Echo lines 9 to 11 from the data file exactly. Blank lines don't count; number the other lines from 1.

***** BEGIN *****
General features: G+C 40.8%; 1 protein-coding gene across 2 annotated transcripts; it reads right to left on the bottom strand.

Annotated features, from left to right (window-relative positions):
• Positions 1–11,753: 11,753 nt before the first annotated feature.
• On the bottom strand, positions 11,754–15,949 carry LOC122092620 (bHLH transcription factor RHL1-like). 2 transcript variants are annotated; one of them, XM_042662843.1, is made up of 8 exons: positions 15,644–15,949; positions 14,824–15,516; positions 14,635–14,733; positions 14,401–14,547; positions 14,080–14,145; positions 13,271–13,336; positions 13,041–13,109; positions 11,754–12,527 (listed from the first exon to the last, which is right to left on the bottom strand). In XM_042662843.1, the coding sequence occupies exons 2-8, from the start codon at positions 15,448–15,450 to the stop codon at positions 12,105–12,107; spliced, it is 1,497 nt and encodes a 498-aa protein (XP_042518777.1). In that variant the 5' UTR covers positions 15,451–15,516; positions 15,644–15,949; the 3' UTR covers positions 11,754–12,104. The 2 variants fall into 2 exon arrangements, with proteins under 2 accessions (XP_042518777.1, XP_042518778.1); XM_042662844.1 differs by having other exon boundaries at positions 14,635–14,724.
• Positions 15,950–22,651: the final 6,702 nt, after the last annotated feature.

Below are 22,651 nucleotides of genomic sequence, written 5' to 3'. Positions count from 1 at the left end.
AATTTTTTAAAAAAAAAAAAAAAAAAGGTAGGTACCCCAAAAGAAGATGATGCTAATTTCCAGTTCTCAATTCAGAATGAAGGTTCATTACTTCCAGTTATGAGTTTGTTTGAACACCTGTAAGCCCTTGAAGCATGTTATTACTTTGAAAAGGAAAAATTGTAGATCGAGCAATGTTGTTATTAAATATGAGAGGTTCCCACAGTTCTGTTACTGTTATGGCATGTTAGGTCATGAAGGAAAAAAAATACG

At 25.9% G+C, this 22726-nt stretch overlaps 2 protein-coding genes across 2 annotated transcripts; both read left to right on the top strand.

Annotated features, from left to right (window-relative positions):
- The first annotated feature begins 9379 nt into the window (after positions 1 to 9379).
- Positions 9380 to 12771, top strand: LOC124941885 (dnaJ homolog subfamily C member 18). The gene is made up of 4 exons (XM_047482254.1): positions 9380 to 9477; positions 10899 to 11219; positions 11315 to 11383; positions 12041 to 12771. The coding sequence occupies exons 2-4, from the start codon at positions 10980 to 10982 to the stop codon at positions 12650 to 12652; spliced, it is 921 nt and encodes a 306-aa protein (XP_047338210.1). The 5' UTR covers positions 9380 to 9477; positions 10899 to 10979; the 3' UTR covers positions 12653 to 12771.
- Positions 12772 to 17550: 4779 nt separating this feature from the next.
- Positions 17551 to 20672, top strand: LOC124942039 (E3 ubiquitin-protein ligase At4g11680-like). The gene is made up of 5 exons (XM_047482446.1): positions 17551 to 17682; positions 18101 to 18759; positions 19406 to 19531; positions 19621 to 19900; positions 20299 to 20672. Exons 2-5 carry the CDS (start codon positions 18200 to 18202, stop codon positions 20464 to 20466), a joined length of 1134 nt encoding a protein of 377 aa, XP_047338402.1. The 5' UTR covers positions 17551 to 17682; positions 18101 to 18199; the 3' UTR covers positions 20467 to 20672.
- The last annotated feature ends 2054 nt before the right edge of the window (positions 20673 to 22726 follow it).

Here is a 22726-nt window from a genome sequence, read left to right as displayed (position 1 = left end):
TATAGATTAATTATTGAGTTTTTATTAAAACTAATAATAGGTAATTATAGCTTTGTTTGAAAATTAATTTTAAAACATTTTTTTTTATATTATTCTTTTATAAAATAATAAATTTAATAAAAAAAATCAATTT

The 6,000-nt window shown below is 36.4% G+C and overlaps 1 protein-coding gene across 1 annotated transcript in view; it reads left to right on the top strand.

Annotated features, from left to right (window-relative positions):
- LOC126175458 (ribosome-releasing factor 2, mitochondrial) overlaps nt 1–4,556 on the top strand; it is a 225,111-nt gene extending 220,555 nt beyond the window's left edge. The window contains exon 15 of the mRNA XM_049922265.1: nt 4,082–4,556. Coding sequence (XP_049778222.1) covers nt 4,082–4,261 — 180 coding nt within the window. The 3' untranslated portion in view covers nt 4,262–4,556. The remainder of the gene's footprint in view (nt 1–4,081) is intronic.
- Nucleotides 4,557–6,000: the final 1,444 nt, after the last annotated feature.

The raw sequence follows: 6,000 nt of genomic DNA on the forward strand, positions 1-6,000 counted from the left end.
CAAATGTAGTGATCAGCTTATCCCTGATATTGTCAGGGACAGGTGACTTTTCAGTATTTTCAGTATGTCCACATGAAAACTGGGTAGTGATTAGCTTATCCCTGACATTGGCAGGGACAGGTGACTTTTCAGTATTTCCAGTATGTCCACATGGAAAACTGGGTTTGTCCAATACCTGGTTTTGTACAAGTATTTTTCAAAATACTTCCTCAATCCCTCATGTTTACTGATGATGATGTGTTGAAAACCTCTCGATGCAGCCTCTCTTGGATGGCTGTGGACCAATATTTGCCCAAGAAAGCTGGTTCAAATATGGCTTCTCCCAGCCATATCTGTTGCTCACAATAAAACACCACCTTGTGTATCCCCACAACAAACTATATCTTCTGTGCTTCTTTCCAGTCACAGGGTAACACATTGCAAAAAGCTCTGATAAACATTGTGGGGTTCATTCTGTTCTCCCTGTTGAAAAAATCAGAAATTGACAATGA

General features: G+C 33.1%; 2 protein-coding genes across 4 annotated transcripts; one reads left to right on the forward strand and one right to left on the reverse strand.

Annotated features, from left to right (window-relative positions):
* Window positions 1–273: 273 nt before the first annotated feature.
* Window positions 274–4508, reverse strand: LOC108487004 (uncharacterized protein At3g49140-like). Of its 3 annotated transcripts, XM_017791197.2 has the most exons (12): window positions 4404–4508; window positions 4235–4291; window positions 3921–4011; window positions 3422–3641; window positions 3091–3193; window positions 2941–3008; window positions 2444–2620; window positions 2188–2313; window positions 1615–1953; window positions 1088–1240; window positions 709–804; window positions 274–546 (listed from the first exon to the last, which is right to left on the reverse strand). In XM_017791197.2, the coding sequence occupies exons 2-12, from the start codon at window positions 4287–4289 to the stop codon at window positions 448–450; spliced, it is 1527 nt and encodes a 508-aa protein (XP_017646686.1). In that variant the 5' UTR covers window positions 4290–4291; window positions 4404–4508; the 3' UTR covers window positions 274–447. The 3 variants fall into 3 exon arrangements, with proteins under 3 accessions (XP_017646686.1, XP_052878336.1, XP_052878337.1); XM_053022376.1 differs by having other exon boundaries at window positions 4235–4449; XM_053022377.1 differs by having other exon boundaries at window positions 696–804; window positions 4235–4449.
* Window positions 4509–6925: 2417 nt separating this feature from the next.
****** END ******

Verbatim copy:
Annotated features, from left to right (window-relative positions):
- The first annotated feature begins 9379 nt into the window (after positions 1 to 9379).
- Positions 9380 to 12771, top strand: LOC124941885 (dnaJ homolog subfamily C member 18). The gene is made up of 4 exons (XM_047482254.1): positions 9380 to 9477; positions 10899 to 11219; positions 11315 to 11383; positions 12041 to 12771. The coding sequence occupies exons 2-4, from the start codon at positions 10980 to 10982 to the stop codon at positions 12650 to 12652; spliced, it is 921 nt and encodes a 306-aa protein (XP_047338210.1). The 5' UTR covers positions 9380 to 9477; positions 10899 to 10979; the 3' UTR covers positions 12653 to 12771.